11. 11. The Black Report (1980) Reaction by Government <ul><li>When the Report was published there was a change of government. Conservatives were now in government and they criticised the Report. </li></ul>Report did not explain inequalities in health. Spending more on health services would make no difference to health standards. Contrary to what the Report said, poor people did use health services.
  12. 12. The Black Report (1980) Took the individualist approach – people should eat, drink and smoke less Argued that individual behaviour within social classes shaped health Regarded the Report as old-fashioned, socialist explanations of ill-health They wanted to reduce public expenditure Government disagreed Problem was:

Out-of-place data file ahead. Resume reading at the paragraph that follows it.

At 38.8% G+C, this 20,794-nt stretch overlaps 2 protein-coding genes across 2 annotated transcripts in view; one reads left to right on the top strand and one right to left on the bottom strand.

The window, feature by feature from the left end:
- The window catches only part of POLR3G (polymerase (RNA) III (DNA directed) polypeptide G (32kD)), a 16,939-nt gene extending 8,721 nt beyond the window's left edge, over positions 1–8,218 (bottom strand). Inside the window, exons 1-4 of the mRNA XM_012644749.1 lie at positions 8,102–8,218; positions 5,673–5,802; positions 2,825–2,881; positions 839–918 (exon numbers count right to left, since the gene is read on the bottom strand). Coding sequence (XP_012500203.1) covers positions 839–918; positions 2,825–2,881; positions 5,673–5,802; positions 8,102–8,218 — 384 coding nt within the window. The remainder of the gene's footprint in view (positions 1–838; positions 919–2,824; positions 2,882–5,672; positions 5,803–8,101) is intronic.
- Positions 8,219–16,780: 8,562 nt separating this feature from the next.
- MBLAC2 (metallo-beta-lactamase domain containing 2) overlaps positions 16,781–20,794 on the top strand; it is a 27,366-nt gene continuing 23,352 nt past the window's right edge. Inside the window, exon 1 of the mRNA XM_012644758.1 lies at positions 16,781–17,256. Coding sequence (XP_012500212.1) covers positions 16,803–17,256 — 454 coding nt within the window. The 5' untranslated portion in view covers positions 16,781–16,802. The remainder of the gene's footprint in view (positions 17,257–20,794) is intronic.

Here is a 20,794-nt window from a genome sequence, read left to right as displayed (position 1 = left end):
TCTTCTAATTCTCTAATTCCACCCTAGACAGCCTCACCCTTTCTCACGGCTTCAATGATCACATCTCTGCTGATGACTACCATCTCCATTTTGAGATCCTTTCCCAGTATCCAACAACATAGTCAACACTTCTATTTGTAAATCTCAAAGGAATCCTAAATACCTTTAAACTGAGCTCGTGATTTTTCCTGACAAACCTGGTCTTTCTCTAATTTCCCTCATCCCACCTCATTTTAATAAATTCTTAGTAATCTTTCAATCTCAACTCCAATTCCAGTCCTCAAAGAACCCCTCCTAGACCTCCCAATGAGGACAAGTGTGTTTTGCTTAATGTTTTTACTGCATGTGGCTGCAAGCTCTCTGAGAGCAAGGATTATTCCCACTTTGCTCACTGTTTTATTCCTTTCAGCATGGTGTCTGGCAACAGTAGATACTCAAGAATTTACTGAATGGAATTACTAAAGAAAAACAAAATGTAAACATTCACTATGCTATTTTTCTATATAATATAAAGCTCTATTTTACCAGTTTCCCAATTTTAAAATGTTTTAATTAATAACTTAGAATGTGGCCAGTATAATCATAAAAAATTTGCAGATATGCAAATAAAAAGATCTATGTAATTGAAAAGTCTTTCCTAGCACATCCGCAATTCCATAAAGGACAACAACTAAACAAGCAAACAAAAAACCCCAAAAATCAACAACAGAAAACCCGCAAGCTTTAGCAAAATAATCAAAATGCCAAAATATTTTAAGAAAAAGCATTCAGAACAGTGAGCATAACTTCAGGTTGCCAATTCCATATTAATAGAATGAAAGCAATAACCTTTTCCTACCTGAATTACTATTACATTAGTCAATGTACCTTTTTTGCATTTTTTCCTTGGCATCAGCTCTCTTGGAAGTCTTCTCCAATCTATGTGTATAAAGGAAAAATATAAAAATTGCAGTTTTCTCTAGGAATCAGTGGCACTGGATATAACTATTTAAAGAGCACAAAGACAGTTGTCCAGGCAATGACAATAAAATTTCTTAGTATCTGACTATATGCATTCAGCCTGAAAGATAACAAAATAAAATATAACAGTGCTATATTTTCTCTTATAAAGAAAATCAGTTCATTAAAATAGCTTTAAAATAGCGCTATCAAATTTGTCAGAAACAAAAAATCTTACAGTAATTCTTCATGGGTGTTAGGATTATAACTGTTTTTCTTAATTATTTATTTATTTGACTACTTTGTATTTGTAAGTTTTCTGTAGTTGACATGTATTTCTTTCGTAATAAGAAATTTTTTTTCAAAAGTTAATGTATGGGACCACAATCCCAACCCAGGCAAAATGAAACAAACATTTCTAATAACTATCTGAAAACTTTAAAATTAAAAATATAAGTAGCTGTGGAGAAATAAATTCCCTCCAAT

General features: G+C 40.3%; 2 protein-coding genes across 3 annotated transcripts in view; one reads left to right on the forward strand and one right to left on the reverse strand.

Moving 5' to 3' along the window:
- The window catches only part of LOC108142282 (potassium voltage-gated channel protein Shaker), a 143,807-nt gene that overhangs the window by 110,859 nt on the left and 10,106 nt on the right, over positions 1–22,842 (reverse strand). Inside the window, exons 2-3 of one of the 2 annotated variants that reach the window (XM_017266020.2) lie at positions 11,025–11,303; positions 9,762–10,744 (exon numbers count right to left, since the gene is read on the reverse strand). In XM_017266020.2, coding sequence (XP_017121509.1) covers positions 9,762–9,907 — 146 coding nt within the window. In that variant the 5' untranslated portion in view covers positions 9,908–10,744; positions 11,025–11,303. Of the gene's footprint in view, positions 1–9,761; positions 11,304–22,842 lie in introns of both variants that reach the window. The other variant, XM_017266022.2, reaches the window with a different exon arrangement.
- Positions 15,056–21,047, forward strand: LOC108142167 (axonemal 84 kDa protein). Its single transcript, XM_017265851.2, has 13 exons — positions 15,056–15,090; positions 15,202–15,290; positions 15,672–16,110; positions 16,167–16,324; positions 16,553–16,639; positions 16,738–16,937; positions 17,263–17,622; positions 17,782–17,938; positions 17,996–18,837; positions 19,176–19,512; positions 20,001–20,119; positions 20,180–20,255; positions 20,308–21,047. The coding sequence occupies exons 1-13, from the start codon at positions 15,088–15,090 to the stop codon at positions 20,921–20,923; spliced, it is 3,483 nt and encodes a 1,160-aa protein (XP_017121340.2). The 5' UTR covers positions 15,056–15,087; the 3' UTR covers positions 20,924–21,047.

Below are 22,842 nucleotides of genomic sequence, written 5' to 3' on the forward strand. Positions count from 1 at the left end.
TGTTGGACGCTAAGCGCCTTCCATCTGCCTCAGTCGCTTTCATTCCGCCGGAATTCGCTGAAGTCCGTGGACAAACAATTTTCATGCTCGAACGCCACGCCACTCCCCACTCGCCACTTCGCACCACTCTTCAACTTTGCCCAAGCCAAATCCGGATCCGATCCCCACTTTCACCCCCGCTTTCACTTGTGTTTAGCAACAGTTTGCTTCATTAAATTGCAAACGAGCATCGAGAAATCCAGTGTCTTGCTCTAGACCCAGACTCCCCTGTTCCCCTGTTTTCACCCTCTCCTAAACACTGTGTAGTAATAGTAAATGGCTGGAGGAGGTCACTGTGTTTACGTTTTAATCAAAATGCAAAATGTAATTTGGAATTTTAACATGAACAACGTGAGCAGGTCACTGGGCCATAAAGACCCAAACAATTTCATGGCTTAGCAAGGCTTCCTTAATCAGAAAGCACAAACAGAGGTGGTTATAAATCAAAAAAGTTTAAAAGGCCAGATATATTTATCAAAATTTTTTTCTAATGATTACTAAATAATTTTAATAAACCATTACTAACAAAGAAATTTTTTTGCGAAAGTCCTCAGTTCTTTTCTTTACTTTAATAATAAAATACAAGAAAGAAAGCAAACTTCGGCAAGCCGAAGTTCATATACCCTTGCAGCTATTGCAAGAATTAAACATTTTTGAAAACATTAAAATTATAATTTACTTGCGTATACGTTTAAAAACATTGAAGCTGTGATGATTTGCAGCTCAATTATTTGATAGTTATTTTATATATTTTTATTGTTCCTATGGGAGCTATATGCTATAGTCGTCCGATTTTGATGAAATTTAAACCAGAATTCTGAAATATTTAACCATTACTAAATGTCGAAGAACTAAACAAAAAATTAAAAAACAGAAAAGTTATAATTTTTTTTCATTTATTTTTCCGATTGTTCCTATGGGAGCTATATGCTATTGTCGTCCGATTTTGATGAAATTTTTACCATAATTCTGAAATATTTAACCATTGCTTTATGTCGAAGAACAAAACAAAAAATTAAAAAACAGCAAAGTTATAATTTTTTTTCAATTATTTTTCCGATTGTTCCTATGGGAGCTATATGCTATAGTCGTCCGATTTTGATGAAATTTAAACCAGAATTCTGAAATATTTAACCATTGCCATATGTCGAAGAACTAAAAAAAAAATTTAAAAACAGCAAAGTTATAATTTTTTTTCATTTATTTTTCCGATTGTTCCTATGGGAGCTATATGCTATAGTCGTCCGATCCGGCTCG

13. 13. The Health Divide (1987) Remit <ul><li>This Report, also called the Whitehead Report, concentrated on social class as one of the main causes of inequalities in health. </li></ul><ul><li>The Report was commissioned by the Health Education Council (HEC) in 1987 and headed by Margaret Whitehead. </li></ul><ul><li>Her remit was to update the evidence on inequalities in health and to assess the progress made since the Black Report six years earlier. </li></ul>
  14. 14. The Health Divide (1987) <ul><li>The HEC was a quango – a body set up by the government but able to work independently, in theory. </li></ul><ul><li>Findings </li></ul><ul><ul><li>Revealed that the gap between health standards and social class had widened since the publication of the Black Report. </li></ul></ul><ul><ul><li>Restated the direct link between health and social class. </li></ul></ul>